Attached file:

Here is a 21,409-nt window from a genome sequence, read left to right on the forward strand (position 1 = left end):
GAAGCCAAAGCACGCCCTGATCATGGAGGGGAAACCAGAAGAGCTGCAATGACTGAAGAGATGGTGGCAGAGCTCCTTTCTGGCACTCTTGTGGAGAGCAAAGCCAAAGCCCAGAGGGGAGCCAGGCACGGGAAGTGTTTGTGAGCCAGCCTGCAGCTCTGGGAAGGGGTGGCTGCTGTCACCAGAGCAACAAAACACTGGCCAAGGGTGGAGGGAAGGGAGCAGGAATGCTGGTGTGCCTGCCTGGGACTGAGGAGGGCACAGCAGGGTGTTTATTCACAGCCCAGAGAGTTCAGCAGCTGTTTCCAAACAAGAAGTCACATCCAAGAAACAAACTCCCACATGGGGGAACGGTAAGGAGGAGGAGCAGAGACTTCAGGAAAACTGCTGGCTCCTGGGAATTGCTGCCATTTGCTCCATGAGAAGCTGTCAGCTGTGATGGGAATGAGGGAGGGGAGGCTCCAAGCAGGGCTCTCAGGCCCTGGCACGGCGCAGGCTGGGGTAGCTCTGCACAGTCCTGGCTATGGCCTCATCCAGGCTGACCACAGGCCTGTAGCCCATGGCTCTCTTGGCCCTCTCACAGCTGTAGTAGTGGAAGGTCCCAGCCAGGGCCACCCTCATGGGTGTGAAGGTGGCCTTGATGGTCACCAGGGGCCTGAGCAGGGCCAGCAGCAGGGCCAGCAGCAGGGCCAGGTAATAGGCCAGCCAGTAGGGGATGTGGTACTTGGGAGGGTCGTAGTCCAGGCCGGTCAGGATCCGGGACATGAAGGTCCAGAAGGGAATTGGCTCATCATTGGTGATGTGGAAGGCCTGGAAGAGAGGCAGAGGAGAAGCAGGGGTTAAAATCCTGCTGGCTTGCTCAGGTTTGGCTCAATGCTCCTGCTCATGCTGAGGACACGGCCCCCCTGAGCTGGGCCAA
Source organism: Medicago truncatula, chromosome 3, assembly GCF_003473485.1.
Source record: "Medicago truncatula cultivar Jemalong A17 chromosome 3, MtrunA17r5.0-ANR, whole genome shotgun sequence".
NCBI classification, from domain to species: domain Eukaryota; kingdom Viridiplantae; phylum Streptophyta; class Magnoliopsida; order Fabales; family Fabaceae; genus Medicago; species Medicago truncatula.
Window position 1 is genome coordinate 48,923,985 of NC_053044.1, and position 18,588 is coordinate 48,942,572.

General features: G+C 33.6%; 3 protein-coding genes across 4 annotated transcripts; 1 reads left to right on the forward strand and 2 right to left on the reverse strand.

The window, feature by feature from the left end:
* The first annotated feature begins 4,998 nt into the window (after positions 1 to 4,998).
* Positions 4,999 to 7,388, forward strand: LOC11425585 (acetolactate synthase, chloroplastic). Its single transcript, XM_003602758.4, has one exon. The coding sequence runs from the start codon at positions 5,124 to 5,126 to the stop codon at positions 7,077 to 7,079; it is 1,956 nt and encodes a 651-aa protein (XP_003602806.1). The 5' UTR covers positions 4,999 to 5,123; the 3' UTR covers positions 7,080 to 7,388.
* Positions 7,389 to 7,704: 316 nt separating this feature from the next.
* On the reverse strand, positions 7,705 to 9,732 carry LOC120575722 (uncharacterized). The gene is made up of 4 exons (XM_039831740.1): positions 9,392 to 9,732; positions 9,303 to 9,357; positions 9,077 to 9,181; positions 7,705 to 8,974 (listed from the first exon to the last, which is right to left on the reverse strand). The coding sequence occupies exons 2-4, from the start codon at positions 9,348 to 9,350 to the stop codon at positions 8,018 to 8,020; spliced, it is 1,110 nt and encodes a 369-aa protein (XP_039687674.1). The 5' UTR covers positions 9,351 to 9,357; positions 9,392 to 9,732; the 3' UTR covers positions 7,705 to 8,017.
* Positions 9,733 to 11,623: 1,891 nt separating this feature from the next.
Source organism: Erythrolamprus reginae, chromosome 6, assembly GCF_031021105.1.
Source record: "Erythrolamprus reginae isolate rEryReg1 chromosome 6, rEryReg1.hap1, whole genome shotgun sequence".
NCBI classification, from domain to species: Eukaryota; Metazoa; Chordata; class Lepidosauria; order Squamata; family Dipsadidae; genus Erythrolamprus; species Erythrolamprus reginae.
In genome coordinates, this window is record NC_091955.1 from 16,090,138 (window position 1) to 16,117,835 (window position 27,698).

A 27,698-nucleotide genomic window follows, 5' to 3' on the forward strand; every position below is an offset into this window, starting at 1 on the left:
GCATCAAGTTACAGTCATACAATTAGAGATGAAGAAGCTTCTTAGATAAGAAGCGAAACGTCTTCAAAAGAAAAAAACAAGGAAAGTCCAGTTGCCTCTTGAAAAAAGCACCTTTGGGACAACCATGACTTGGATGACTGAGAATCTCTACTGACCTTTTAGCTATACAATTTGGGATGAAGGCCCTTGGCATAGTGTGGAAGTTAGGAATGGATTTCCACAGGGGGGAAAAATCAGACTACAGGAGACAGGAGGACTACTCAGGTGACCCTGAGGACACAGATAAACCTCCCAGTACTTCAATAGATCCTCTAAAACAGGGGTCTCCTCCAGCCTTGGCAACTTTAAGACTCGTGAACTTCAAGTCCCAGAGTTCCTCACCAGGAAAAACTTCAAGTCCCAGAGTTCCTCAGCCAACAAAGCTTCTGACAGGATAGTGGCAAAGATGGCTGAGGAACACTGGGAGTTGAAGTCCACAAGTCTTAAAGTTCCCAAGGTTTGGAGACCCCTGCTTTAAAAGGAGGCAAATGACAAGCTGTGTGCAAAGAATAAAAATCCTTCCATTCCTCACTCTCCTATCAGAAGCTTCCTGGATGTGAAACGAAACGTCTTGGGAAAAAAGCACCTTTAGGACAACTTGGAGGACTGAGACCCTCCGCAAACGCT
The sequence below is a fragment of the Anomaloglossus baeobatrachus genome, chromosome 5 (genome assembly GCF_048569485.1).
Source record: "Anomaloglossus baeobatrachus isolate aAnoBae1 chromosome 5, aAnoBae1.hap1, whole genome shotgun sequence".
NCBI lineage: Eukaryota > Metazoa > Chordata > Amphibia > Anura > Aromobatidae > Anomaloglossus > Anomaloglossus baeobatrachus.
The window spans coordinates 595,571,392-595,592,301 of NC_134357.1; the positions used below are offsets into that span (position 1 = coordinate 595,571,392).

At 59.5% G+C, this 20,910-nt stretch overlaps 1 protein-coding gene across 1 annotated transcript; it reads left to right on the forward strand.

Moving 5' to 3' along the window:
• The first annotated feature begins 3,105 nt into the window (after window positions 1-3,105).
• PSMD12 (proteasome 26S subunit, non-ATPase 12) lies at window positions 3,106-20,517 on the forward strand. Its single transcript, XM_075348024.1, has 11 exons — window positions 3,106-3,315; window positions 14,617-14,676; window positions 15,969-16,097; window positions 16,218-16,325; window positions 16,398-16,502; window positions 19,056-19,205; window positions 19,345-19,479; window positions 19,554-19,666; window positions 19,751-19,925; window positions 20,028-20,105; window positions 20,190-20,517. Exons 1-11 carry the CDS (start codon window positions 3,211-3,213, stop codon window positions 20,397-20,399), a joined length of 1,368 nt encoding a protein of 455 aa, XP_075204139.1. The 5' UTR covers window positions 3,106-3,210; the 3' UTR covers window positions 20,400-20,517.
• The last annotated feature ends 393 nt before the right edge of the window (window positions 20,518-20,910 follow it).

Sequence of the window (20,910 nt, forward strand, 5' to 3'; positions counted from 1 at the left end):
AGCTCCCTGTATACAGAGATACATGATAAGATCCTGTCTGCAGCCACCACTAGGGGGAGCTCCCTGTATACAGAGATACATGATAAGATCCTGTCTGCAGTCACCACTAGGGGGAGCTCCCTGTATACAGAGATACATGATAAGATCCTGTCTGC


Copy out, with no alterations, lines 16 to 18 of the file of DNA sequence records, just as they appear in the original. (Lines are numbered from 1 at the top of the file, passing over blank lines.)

NCBI classification, from domain to species: Eukaryota; Metazoa; Chordata; class Lepidosauria; order Squamata; family Dipsadidae; genus Erythrolamprus; species Erythrolamprus reginae.
In genome coordinates, this window is record NC_091955.1 from 16,090,138 (window position 1) to 16,117,835 (window position 27,698).

A 27,698-nucleotide genomic window follows, 5' to 3' on the forward strand; every position below is an offset into this window, starting at 1 on the left: